CRIPPLING neck pain that make you want to walk around with your head cocked to one side is not necessarily unusual.
It's thought around one in five Brits are affected by the disruptive ailment each year, according to a study in the BMJ.
In most cases, neck pain is caused by bad posture, a pinched nerve or the neck becoming locked in an awkward position while sleeping, the NHS says.
But in some cases, the disruptive ache may be an indication of something more serious, like a heart attack.
There are more than 80,000 people going to hospital for heart attacks in England every year.
The overall survival rate for people experiencing a heart attack is seven in 10, increasing to nine in 10 for those who get to hospital early.
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NHS research found that while 70 per cent of people knew that pain in the chest is a symptom of a heart attack, fewer than 30 per cent were aware of the lesser known symptoms, like neck pain.
Other symptoms of a heart attack can include:
Symptoms of a heart attack can include:
- chest pain – a sensation of pressure, heaviness, tightness or squeezing across the chest
- pain in other parts of the body – it can feel as if the pain is spreading from your chest to your arms (usually the left arm is affected, but it can affect both arms), jaw, back and tummy (abdomen)
- feeling lightheaded or dizzy
- shortness of breath
- feeling sick (nausea) or being sick (vomiting)
- an overwhelming sense of anxiety (similar to having a panic attack)
- coughing or wheezing
- Although the chest pain is often severe, some people may only experience minor pain, similar to indigestion. While the most common symptom of a heart attack in both men and women is chest pain, women are more likely to experience other symptoms such as shortness of breath, nausea/vomiting and back or jaw pain.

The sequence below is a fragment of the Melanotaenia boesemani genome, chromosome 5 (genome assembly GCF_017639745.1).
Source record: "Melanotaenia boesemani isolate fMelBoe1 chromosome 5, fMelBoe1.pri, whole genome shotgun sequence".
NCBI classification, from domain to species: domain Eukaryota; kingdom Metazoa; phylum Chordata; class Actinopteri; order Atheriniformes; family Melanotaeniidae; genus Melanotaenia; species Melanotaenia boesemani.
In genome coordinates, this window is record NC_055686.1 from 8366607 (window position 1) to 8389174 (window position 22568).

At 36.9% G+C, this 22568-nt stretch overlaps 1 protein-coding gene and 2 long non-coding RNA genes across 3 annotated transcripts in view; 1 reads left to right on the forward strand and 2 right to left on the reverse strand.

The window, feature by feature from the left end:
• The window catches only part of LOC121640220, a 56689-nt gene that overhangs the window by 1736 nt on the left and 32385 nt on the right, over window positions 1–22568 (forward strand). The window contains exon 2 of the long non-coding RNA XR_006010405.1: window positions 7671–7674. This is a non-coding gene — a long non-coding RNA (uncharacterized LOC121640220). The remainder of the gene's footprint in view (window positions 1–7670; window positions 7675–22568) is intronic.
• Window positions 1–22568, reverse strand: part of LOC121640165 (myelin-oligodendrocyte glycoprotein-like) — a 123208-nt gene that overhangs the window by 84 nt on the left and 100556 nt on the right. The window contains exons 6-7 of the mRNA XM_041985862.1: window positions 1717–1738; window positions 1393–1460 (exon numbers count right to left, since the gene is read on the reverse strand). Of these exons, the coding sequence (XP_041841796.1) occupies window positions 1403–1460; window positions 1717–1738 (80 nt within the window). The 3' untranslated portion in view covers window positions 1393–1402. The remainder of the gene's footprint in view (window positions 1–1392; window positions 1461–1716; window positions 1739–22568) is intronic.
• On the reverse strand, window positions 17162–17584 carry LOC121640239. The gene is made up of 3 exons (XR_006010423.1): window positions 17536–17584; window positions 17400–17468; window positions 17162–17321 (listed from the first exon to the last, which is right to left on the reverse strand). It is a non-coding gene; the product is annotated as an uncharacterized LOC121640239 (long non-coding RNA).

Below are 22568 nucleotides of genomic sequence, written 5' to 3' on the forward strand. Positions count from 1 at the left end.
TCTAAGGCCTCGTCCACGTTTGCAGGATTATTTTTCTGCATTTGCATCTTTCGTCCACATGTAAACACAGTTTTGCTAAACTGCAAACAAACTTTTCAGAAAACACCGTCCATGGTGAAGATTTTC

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A heart attack occurs when the supply of blood to the heart becomes blocked, which can starve it of oxygen potentially causing serious muscle damage.
A cardiac arrest, which some confuse with a heart attack, is different – it usually occurs suddenly and without warning with the person quickly losing consciousness.
Their heart stops, they will have no pulse and sadly people experiencing a cardiac arrest will usually die within minutes if they do not receive treatment.
A heart attack can lead to a cardiac arrest.
What are the main factors?
Heart and circulatory diseases cause a quarter of all deaths in the UK, data from the British Heart Foundation (BHF) states.
That equates to more than 160,000 deaths a year with close to eight million Brits also living with the illness.
When it comes to what causes cardiovascular disease (CVD),Dr Anushka Patchava, deputy chief medical officer for Vitality said one of the biggest risks is smoking.
"Others include being overweight and drinking too much alcohol. In addition to this, there might be metabolic factors, such as high cholesterol or diabetes.
"High stress can lead to high blood pressure, which is a cause of CVD and a contributing factor to heart attacks.
"There are lots of things we can do to manage stress which might include physical activity or looking after mental wellbeing, using techniques such as mindfulness and meditation."
She added that it’s also important to remember the links between mental health problems, like depression, which can contribute to increased risk of heart and circulatory disease.
“If you have a close relative with heart disease you may be likely to suffer from it.
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"Equally research also shows that people who are of Black or South Asian ethnicity have a higher risk of heart disease," she added.
If you are suffering any of the symptoms mentioned then you should see your GP, in the event of an emergency, call 999.
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